ICW’s Master Patient Index (MPI) module was put in place for a cross-enterprise collaboration between the University of Freiburg Medical Center and the University Heart Center Freiburg-Bad Krozingen (UHZ) back in 2014 (see Perspectives No. 1, p. 8). Building on that, the next step will be to enable IHE-compliant exchange of patient documents between the two institutions via an affinity domain. In theory, this architecture principle can be expanded to include other partner institutions. One of the challenges is data protection-compliant implementation, which means that a more nuanced access management system within the affinity domain must be added to the current technological concept.

2. Digital patient services:
Portal solutions for the pre- and post-hospitalization stages and interactive services for patients are crucial elements in the digitization of care processes. These include onboarding, patient briefings, providing tailored information services, and requesting discharge letters, checkups, and other treatment records. These patient services can improve the flow of information between the various service providers and the patient and optimize treatment processes within hospitals. Ensuring mission-critical deep integration with the core components of the hospital information system is vital, which is why UKF relies on a tight technological linkage with MEDUNA in this area as well. The major benefit of an integrated service portal: The right to data portability, established in the EU General Data Protection Regulation, is already built in.

3. Integration into patient infotainment:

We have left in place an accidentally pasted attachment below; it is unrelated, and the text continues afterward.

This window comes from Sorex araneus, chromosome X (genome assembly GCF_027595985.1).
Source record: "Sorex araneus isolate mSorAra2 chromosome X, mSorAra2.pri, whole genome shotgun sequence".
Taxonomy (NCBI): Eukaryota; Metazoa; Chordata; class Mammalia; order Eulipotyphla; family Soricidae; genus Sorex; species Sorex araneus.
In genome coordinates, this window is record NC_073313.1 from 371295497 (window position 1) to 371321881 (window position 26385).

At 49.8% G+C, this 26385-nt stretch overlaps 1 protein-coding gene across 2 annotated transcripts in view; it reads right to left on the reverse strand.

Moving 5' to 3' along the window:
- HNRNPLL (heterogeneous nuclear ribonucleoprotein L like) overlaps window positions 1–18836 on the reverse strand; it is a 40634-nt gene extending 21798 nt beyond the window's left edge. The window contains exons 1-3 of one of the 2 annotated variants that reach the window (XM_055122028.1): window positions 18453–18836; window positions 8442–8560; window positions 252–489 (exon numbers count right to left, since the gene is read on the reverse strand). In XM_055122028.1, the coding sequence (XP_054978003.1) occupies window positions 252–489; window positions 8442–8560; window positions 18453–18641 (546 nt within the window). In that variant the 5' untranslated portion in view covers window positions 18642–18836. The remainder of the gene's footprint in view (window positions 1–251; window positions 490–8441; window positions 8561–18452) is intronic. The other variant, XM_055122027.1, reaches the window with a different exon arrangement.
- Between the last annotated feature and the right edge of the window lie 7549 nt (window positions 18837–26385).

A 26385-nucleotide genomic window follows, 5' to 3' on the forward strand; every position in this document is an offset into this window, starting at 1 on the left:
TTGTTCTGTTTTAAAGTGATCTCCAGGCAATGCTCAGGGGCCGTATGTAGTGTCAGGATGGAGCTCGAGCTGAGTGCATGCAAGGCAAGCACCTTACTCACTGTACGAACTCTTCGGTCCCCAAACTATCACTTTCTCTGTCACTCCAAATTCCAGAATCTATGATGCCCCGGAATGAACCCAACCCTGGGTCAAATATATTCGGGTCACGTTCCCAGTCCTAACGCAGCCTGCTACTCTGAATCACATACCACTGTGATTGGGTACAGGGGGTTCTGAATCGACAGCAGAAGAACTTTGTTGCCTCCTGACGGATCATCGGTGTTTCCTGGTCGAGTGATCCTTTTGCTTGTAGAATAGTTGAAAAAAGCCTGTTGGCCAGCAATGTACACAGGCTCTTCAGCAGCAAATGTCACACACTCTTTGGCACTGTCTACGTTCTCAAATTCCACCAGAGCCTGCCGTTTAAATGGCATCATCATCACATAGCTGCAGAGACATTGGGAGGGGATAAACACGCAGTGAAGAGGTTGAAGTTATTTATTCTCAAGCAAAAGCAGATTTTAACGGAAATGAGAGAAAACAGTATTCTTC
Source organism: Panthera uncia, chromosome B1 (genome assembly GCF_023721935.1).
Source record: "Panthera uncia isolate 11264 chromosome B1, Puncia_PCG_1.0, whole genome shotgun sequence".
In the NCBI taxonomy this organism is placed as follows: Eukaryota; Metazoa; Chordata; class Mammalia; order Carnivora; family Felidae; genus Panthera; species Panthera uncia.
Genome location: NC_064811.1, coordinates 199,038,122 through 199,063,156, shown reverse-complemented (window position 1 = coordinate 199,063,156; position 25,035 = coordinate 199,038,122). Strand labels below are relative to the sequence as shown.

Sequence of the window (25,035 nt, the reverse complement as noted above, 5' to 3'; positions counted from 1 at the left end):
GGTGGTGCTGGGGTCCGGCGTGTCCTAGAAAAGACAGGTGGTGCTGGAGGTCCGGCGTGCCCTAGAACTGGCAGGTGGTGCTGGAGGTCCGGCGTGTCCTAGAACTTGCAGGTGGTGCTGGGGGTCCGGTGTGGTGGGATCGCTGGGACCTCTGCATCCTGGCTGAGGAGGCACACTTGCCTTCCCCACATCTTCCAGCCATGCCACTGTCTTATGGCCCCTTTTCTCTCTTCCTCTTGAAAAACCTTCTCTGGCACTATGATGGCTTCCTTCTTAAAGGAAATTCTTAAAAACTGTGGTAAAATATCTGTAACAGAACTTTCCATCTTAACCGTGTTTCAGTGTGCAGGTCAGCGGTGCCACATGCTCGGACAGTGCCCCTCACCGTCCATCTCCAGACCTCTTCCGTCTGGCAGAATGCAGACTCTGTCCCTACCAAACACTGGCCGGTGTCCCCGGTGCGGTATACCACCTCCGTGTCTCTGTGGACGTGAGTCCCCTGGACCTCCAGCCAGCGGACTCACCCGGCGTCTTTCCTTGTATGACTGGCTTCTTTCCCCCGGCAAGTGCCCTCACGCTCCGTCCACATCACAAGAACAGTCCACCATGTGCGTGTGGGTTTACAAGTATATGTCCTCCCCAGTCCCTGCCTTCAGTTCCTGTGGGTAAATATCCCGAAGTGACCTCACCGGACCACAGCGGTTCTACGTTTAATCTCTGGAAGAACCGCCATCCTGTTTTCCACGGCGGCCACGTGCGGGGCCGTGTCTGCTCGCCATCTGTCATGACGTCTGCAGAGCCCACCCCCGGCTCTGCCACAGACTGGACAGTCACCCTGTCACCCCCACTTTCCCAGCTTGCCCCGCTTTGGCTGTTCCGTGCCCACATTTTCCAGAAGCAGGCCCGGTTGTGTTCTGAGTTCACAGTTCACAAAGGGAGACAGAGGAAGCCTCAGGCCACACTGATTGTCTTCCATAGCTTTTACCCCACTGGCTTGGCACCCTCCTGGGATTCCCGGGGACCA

The University of Freiburg Medical Center is in the process of updating its current traditional media offerings in patient areas (Internet/wifi, TV, radio, phone) to become a patient infotainment system that includes value-adding services. It is clear that integrating the patient services described above into a bedside infotainment solution is associated with significant synergies and facilitates access for patients with lower IT affinity. This can be expected to increase acceptance of post-hospitalization use of portal services.

4. Networking patient care and research:
The Medical Faculty of the University of Freiburg and the University of Freiburg Medical Center will undertake an extensive upgrade of their IT-based research infrastructure in the next few years, thanks in part to a grant from the Federal Ministry of Education and Research’s medical informatics funding scheme. The goal is to make expertise, methods, data, and technologies available in a platform intended to support all areas of clinical and basic research. The centerpiece of this type of platform is a clinical data warehouse that enables the exchange of data between the clinical and research information systems.
This will allow not only for secondary use of routine data from the hospital information system, but also the reverse: use of research data in routine clinical practice. Here too, the universal archive for medical data will serve as the clinical counterpart and the source for data protection-compliant supply of clinical data to the research platform (particularly via FHIR resources).